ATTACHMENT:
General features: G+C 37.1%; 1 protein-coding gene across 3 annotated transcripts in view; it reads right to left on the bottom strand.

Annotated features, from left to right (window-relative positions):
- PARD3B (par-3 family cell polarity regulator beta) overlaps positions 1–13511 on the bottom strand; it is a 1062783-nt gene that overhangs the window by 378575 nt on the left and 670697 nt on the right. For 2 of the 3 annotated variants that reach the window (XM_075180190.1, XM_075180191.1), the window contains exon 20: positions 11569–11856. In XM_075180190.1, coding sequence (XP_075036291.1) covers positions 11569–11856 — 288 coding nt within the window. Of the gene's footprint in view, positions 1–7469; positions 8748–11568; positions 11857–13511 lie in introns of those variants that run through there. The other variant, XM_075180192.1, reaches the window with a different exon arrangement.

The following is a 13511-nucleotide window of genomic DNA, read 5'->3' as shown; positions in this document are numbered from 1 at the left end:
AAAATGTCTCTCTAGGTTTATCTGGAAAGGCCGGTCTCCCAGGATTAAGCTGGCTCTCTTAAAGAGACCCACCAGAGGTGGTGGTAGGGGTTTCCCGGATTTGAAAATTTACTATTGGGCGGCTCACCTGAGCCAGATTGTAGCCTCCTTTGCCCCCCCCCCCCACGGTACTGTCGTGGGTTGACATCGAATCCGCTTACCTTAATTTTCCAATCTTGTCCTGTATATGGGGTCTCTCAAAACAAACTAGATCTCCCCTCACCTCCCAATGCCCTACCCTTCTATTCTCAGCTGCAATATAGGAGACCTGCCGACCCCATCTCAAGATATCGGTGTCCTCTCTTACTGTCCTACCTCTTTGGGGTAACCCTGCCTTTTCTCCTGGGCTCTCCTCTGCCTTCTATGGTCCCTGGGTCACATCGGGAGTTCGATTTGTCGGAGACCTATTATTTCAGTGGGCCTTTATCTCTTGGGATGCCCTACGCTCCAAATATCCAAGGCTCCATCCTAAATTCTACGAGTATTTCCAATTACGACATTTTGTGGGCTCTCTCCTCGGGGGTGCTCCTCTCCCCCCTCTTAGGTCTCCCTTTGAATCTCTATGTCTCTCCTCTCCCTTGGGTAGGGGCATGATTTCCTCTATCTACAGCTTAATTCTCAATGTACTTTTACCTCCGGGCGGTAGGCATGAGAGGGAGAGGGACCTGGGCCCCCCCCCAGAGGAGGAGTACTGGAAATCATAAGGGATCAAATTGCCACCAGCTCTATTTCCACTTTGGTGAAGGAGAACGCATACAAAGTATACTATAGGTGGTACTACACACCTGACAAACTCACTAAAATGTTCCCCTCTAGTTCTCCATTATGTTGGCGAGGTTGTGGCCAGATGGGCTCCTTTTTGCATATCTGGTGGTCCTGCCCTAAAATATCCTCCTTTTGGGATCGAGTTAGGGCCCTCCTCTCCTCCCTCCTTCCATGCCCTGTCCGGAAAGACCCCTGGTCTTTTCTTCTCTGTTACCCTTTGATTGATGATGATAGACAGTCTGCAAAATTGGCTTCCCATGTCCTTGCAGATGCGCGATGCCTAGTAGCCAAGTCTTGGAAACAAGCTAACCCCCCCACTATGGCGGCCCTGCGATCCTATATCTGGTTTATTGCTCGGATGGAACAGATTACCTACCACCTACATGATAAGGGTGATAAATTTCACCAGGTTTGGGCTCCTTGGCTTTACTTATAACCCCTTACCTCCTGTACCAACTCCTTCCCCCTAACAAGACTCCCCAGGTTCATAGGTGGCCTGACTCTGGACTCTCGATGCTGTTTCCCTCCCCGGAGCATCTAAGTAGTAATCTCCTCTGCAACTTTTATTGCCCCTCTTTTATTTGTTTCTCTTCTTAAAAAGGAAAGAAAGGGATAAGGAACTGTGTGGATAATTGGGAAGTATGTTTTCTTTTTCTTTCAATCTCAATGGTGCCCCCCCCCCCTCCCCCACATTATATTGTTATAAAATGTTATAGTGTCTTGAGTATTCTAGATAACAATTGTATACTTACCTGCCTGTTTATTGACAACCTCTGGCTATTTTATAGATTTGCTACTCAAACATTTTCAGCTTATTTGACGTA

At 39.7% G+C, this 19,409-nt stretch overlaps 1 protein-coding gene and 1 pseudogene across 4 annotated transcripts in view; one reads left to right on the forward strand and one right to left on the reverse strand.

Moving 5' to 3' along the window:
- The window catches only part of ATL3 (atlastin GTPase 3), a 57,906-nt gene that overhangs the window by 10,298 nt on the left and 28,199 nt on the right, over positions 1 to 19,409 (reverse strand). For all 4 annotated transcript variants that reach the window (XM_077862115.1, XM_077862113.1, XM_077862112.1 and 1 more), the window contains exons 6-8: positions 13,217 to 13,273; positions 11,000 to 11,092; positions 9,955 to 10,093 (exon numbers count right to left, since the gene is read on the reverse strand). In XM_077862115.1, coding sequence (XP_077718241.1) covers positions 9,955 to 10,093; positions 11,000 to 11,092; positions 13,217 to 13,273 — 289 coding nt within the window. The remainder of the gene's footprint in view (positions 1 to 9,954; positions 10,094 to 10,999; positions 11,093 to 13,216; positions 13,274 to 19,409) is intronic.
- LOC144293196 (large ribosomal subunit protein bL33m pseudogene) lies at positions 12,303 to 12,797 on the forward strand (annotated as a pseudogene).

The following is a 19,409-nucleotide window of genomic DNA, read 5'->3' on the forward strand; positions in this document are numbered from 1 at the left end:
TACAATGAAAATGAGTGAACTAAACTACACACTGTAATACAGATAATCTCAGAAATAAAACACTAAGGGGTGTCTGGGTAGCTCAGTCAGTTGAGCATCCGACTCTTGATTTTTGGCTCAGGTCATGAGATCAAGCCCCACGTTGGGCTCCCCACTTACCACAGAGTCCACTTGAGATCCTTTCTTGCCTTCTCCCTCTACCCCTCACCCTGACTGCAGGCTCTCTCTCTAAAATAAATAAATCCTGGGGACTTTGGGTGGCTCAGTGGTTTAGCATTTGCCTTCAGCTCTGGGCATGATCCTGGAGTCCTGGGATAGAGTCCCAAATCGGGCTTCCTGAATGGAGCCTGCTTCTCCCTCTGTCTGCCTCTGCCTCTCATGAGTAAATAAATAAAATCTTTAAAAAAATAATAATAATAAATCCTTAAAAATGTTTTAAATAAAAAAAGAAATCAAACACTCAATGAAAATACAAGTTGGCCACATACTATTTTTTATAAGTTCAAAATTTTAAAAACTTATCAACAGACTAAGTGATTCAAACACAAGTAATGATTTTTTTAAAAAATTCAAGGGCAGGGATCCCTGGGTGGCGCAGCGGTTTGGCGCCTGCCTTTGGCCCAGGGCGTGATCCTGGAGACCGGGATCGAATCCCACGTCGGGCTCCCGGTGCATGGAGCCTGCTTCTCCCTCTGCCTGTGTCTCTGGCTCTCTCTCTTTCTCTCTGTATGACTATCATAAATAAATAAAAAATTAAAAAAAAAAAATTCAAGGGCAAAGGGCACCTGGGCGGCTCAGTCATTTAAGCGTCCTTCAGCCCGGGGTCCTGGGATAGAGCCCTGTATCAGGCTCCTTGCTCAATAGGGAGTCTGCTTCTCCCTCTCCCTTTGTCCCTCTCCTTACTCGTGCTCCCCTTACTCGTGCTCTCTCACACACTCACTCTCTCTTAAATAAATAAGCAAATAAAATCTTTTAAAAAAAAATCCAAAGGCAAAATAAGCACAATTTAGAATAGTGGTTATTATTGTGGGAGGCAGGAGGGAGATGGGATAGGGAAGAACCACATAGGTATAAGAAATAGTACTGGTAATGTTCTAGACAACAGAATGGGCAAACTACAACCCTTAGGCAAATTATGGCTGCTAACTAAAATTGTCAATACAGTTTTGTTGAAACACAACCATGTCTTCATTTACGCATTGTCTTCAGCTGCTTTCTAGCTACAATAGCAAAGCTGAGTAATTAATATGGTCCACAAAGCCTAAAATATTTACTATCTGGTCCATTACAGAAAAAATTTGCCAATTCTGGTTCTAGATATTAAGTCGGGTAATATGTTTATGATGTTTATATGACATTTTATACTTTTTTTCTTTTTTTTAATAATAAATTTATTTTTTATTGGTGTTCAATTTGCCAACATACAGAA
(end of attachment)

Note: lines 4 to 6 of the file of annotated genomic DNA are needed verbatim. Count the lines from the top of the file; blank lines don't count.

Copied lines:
The following is a 13511-nucleotide window of genomic DNA, read 5'->3' as shown; positions in this document are numbered from 1 at the left end:
AAAATGTCTCTCTAGGTTTATCTGGAAAGGCCGGTCTCCCAGGATTAAGCTGGCTCTCTTAAAGAGACCCACCAGAGGTGGTGGTAGGGGTTTCCCGGATTTGAAAATTTACTATTGGGCGGCTCACCTGAGCCAGATTGTAGCCTCCTTTGCCCCCCCCCCCCACGGTACTGTCGTGGGTTGACATCGAATCCGCTTACCTTAATTTTCCAATCTTGTCCTGTATATGGGGTCTCTCAAAACAAACTAGATCTCCCCTCACCTCCCAATGCCCTACCCTTCTATTCTCAGCTGCAATATAGGAGACCTGCCGACCCCATCTCAAGATATCGGTGTCCTCTCTTACTGTCCTACCTCTTTGGGGTAACCCTGCCTTTTCTCCTGGGCTCTCCTCTGCCTTCTATGGTCCCTGGGTCACATCGGGAGTTCGATTTGTCGGAGACCTATTATTTCAGTGGGCCTTTATCTCTTGGGATGCCCTACGCTCCAAATATCCAAGGCTCCATCCTAAATTCTACGAGTATTTCCAATTACGACATTTTGTGGGCTCTCTCCTCGGGGGTGCTCCTCTCCCCCCTCTTAGGTCTCCCTTTGAATCTCTATGTCTCTCCTCTCCCTTGGGTAGGGGCATGATTTCCTCTATCTACAGCTTAATTCTCAATGTACTTTTACCTCCGGGCGGTAGGCATGAGAGGGAGAGGGACCTGGGCCCCCCCCCAGAGGAGGAGTACTGGAAATCATAAGGGATCAAATTGCCACCAGCTCTATTTCCACTTTGGTGAAGGAGAACGCATACAAAGTATACTATAGGTGGTACTACACACCTGACAAACTCACTAAAATGTTCCCCTCTAGTTCTCCATTATGTTGGCGAGGTTGTGGCCAGATGGGCTCCTTTTTGCATATCTGGTGGTCCTGCCCTAAAATATCCTCCTTTTGGGATCGAGTTAGGGCCCTCCTCTCCTCCCTCCTTCCATGCCCTGTCCGGAAAGACCCCTGGTCTTTTCTTCTCTGTTACCCTTTGATTGATGATGATAGACAGTCTGCAAAATTGGCTTCCCATGTCCTTGCAGATGCGCGATGCCTAGTAGCCAAGTCTTGGAAACAAGCTAACCCCCCCACTATGGCGGCCCTGCGATCCTATATCTGGTTTATTGCTCGGATGGAACAGATTACCTACCACCTACATGATAAGGGTGATAAATTTCACCAGGTTTGGGCTCCTTGGCTTTACTTATAACCCCTTACCTCCTGTACCAACTCCTTCCCCCTAACAAGACTCCCCAGGTTCATAGGTGGCCTGACTCTGGACTCTCGATGCTGTTTCCCTCCCCGGAGCATCTAAGTAGTAATCTCCTCTGCAACTTTTATTGCCCCTCTTTTATTTGTTTCTCTTCTTAAAAAGGAAAGAAAGGGATAAGGAACTGTGTGGATAATTGGGAAGTATGTTTTCTTTTTCTTTCAATCTCAATGGTGCCCCCCCCCCCTCCCCCACATTATATTGTTATAAAATGTTATAGTGTCTTGAGTATTCTAGATAACAATTGTATACTTACCTGCCTGTTTATTGACAACCTCTGGCTATTTTATAGATTTGCTACTCAAACATTTTCAGCTTATTTGACGTA

At 39.7% G+C, this 19,409-nt stretch overlaps 1 protein-coding gene and 1 pseudogene across 4 annotated transcripts in view; one reads left to right on the forward strand and one right to left on the reverse strand.